When to See an Orthopaedic Specialist About a Ganglion Cyst

If you experience wrist pain or suspect a ganglion cyst, a visit to an orthopaedic specialist is crucial. Physical examination, questions about symptoms, and additional tests, such as X-rays or ultrasound imaging, may be conducted to diagnose and rule out other conditions.

Common Treatments for Ganglion Cysts

Treatment options vary based on cyst size and location. Non-surgical approaches include draining fluid with a needle and medications to reduce inflammation. Surgical removal, while more invasive, offers a better chance of complete elimination. Patients must consider the pros and cons of each option, keeping in mind factors like recovery time and individual health.

Watch & Wait

For small, painless cysts, the orthopaedic specialist may choose a conservative approach, monitoring the cyst over time to observe any changes, and no immediate treatment may be necessary. However, there are some home treatments that can provide relief:

  • Applying warm compresses to the ganglion cyst may help reduce inflammation and promote fluid drainage.
  • Gently massaging the ganglion cyst in a circular motion may aid in fluid dispersion and potentially reduce the size of the cyst.
  • Avoiding activities that aggravate and put unnecessary stress on the affected joint.
  • Applying ice packs to reduce inflammation can also help manage pain.

*It's crucial to note that while these home treatments may offer relief for some individuals, consulting with a healthcare professional is advisable for a comprehensive evaluation and personalized guidance based on the specific characteristics of the ganglion cyst.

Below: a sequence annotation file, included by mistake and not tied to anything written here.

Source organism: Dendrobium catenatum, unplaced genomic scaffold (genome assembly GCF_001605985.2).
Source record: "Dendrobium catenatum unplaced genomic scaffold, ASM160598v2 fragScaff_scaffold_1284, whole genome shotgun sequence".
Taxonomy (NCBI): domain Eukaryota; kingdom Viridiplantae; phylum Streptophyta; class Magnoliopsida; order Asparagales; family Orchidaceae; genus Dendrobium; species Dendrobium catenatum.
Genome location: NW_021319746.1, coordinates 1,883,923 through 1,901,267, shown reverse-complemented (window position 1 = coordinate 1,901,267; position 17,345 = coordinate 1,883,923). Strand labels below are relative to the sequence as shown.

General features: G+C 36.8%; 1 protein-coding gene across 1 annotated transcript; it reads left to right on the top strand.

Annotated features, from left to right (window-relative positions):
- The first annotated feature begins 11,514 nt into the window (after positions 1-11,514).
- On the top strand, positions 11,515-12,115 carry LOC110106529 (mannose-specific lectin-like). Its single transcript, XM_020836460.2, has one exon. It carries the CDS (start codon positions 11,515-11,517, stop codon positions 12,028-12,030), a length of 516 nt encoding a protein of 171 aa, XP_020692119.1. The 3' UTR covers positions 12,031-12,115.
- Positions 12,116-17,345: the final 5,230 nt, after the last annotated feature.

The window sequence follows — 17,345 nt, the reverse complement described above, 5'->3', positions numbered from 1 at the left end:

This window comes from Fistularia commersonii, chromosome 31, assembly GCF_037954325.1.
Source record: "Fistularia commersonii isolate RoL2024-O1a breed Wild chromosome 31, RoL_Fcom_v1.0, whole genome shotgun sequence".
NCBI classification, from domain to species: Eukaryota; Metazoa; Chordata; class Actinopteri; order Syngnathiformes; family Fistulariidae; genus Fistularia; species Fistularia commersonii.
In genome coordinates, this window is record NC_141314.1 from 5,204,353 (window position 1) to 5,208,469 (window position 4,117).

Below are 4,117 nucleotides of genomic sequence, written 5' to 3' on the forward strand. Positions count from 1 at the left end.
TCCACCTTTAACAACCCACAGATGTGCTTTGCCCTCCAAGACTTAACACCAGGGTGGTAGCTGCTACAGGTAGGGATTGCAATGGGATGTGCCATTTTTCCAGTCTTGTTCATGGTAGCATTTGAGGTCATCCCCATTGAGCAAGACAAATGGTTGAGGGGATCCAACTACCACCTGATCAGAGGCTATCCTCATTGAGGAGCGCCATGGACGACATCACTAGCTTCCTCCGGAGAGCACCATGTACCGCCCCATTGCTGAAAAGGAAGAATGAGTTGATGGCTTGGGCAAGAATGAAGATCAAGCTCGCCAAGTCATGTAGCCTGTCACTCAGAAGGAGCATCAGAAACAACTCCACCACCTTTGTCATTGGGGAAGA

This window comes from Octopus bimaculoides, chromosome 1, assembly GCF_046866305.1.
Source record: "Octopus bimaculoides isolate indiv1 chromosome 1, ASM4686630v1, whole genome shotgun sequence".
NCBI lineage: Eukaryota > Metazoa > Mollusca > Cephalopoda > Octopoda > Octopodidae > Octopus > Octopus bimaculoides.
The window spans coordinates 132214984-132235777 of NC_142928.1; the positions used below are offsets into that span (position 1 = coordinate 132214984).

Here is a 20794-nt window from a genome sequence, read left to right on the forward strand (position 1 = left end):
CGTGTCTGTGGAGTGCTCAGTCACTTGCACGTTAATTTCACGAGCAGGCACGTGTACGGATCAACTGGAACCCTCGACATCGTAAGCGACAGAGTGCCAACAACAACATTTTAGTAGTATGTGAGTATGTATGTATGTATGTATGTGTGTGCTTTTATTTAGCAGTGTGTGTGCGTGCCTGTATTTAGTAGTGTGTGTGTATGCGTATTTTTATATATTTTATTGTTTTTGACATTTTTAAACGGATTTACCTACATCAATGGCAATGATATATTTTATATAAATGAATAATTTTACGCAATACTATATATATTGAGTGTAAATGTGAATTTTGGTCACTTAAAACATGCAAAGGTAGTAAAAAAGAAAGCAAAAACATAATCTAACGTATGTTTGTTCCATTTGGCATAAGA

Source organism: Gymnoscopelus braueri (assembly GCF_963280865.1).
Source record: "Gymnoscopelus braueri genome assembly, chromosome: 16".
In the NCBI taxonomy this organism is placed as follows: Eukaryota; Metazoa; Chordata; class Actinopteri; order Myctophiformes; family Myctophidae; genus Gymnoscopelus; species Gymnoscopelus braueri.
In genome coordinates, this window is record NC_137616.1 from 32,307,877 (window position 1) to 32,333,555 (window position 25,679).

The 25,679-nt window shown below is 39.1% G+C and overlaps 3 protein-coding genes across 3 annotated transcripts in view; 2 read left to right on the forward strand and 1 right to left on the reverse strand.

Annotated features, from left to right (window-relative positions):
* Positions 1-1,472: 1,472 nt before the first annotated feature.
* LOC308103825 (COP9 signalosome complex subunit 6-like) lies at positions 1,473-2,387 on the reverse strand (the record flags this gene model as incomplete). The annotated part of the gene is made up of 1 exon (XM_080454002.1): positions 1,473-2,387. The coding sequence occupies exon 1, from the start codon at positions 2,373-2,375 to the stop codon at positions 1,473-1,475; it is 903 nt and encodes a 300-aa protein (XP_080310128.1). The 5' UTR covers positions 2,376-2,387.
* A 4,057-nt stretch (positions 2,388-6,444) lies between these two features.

Over-the-counter Pain Relievers:

Prescribing Non-prescription pain relievers, such as ibuprofen or acetaminophen, can be used to manage pain associated with ganglion cysts and reduce inflammation.


Using splints or braces to immobilize the affected joint can relieve pressure on the cyst and minimize discomfort.


A common, relatively quick, in-office procedure draining the fluid from the cyst using a needle.

Surgical Removal

In more severe cases, surgical removal of the ganglion cyst may be recommended, especially if it causes significant discomfort.

If you think you have a ganglion cyst, seeking a consult with one of POA's orthopaedic specialists is recommended. They guide patients in weighing the pros and cons of surgery versus non-surgical options, considering factors such as recovery time and individual health, the size and location of the cyst, symptoms, and patient preferences.

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Do you think you have a ganglion cyst?

Please contact us! We'd love to help.

If you suspect you have a ganglion cyst, please contact us and schedule an appointment. We have urgent care facilities all over New Jersey for your convenience.

Meet Our Hand & Wrist Orthopaedic Specialists

Frequently Asked Questions About Ganglion Cysts

What Happens if a Ganglion Cyst is Left Untreated?

If a ganglion cyst is left untreated, several outcomes may occur, and the severity of these outcomes can vary depending on the individual and the characteristics of the cyst. Some potential consequences of leaving a ganglion cyst untreated include:

  • Persistence and Enlargement: Without intervention, the cyst may continue to fluctuate in size, causing cosmetic concerns and potential discomfort.
  • Discomfort and Pain: While ganglion cysts are often painless, leaving the cyst untreated may result in persistent or worsening discomfort.
  • Limited Joint Movement: In some cases, the presence of a ganglion cyst may restrict the range of motion in the affected join impacting daily activities and function.